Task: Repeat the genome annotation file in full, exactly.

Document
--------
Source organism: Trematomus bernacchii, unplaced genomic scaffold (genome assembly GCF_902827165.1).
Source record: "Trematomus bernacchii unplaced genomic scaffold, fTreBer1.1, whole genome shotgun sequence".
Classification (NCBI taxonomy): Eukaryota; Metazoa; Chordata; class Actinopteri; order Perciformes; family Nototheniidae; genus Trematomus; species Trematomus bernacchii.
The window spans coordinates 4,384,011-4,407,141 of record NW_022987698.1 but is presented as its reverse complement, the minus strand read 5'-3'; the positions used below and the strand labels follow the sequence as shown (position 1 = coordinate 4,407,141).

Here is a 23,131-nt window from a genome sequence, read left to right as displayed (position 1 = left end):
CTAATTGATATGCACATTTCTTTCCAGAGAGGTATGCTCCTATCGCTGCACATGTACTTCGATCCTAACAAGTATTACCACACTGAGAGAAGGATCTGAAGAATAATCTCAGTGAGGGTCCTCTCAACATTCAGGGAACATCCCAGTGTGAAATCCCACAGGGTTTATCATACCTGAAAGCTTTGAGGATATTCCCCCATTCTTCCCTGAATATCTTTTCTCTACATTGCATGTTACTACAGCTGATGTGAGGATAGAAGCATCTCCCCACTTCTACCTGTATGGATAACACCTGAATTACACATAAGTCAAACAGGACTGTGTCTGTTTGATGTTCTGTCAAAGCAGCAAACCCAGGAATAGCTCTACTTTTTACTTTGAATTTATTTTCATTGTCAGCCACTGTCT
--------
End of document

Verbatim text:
Source organism: Trematomus bernacchii, unplaced genomic scaffold (genome assembly GCF_902827165.1).
Source record: "Trematomus bernacchii unplaced genomic scaffold, fTreBer1.1, whole genome shotgun sequence".
Classification (NCBI taxonomy): Eukaryota; Metazoa; Chordata; class Actinopteri; order Perciformes; family Nototheniidae; genus Trematomus; species Trematomus bernacchii.
The window spans coordinates 4,384,011-4,407,141 of record NW_022987698.1 but is presented as its reverse complement, the minus strand read 5'-3'; the positions used below and the strand labels follow the sequence as shown (position 1 = coordinate 4,407,141).

Here is a 23,131-nt window from a genome sequence, read left to right as displayed (position 1 = left end):
CTAATTGATATGCACATTTCTTTCCAGAGAGGTATGCTCCTATCGCTGCACATGTACTTCGATCCTAACAAGTATTACCACACTGAGAGAAGGATCTGAAGAATAATCTCAGTGAGGGTCCTCTCAACATTCAGGGAACATCCCAGTGTGAAATCCCACAGGGTTTATCATACCTGAAAGCTTTGAGGATATTCCCCCATTCTTCCCTGAATATCTTTTCTCTACATTGCATGTTACTACAGCTGATGTGAGGATAGAAGCATCTCCCCACTTCTACCTGTATGGATAACACCTGAATTACACATAAGTCAAACAGGACTGTGTCTGTTTGATGTTCTGTCAAAGCAGCAAACCCAGGAATAGCTCTACTTTTTACTTTGAATTTATTTTCATTGTCAGCCACTGTCT